Cisco Houston: The Cisco Special!
I Ain't Got No Home
Tuesday, July 25, 2006
Years go by and you finally, sometimes, get around to things. Pictures you remember seeing in sixth grade are just as sharp in your 40-year-old mind as they were on the page of a book back when. Things circle around, not obsessions but memories, things you never let go of or that never let go of you.
I saw a picture of Cisco Houston in a book a long time ago, a book on folk music for young readers. Somewhere between the unnerving studio portrait of Leadbelly glaring over his huge 12-string and the promo shot of Bob Dylan scowling while modeling a Fender bass (!?) was the shot of Cisco at some foggy outdoor folk festival. Pencil mustache and windbreaker, cigarette, very good-looking. Errol Flynn type, a pirate, or an adventurer like Frank Buck. Or a hero of the Hollywood musical like Howard Keel or Gordon McRae. He didn't look like a folk singer, or like he'd ever been sidekick to Woody Guthrie (evidently his main fame): Cisco Houston looked like he'd have the sidekick.
He'd died fairly young, the book said, of cancer in 1961.
I didn't see his name very often over the years and when I did, he was written of with respect and without enthusiasm. The rock generation loved Guthrie and revered Leadbelly but Houston was a footnote. He hadn't written his own music but had glommed onto Woody's. He wasn't rough-hewn or mentally unstable or a Depression icon, hadn't killed anyone or been in prison or made a microphone feed back. He was known as Guthrie's bumming buddy and popular interpreter: he seemed without any other identity. A minor figure. But Cisco Houston stayed in my mind, the way mysterious, good-looking, prematurely dead people often stay in your mind.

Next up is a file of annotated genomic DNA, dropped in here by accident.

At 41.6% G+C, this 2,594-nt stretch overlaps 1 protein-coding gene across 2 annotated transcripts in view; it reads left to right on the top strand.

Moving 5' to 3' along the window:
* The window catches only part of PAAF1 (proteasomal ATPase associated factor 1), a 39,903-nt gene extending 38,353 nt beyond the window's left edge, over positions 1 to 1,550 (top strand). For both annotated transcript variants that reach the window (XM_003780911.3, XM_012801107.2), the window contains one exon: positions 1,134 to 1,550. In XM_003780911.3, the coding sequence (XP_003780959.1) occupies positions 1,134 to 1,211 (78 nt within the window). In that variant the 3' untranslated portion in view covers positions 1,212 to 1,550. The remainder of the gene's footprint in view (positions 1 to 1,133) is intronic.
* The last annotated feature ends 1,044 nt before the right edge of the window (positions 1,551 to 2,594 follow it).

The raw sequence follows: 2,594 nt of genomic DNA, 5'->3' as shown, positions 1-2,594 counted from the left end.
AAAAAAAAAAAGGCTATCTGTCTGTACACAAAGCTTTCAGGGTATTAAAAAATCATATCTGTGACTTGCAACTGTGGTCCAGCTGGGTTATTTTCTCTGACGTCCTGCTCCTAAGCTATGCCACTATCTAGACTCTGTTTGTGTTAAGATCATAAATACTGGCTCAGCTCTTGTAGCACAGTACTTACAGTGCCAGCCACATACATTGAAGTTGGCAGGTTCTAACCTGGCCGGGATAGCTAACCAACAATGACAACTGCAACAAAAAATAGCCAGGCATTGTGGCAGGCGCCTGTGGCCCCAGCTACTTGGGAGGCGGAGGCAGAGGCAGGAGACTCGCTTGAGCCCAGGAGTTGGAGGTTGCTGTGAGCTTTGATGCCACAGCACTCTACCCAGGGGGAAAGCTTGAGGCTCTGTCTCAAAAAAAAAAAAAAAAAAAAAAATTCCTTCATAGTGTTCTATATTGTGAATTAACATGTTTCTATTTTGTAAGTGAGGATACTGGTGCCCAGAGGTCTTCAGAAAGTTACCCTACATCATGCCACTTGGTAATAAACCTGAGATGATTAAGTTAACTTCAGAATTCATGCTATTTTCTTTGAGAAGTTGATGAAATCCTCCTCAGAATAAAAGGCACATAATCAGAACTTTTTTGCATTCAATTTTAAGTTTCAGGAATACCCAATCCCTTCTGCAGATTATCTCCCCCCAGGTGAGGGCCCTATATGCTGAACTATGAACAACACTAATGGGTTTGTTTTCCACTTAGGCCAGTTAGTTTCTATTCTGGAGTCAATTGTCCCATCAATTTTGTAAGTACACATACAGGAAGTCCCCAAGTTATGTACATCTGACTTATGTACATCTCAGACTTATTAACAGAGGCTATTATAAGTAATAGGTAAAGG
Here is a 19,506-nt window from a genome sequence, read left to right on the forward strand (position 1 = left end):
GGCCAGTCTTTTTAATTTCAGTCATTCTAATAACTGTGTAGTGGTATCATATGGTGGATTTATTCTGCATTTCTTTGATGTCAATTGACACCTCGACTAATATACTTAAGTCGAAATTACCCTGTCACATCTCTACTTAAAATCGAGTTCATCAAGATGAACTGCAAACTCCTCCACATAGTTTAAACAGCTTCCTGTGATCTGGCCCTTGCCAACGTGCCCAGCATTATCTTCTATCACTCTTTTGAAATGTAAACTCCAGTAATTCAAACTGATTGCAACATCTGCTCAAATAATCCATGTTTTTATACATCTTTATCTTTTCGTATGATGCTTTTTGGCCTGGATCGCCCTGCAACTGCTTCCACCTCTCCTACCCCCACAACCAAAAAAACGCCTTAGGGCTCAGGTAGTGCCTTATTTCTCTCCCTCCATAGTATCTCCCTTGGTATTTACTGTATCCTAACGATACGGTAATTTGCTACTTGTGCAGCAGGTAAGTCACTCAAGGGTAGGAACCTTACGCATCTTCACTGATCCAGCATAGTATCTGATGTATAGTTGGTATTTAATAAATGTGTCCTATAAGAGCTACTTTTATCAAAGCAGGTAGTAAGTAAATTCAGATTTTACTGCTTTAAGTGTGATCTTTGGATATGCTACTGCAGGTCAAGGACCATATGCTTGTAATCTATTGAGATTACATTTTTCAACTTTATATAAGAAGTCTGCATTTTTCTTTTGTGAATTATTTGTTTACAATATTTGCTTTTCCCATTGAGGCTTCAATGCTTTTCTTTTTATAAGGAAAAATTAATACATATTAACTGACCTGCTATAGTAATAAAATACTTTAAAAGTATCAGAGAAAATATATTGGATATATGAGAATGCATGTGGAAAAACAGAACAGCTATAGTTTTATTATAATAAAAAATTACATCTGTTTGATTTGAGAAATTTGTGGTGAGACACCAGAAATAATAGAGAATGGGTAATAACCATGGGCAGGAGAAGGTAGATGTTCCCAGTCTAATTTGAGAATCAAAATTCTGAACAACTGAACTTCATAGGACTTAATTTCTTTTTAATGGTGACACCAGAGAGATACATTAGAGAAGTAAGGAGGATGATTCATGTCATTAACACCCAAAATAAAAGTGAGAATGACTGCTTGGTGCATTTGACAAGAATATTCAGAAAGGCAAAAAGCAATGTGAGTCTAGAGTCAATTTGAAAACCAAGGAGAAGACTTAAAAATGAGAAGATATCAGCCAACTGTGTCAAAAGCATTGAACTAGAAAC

So I read a website and hunted up some old albums and burned a homemade compilation from scavenged tracks and figured I'd finally set this Houston thing to rest. Or wake it up, either one. The site, Cisco Houston's Home, is rich with photos and quotes and has a brief but informative biography by Mark Eastman. It filled me in on where Houston had come from, where he'd gone, who he'd been with, and what he'd done. He'd gone, been with, and done plenty. He'd hit the road early and stayed on it. He was a logger, farm worker, hitchhiker, merchant marine, saloon singer, actor on stage, radio and TV. He'd bummed all over the country and sailed to distant lands.
Much of this he'd done by the age of 25. At 25 I was debating whether to come out of the basement.
The music? Agile, tune-oriented, self-confident, imperturbable, above all smooth. At worst it's plain dull, the New Deal equivalent of slick-ass L.A. country rock circa 1974, with just that depth of passion. But Cisco Houston had experience behind him, tolerable taste in material (solid standards, very little novelty effluvia), and the sense to opt mostly for bare accompaniment, little beyond acoustic guitar and bass -- a few songs have distant flute, harmonica, or minimal vocal-group backing and that's it. Spareness of setting often has the effect in Houston of alienating and chilling vocal deliveries that would otherwise be Hollywood hokum.
Passing Through is my homemade CD, hits and misses drawn from here and there in the first flush of hearing this deep voice sing logging songs and union songs and rambling songs from what seems long, long ago. Of the two other titles, both recorded for Vanguard during Houston's folk-revival rediscovery, The Cisco Special! (1959) is less impressive, but there are surprises and subtleties hidden in its shallow dales.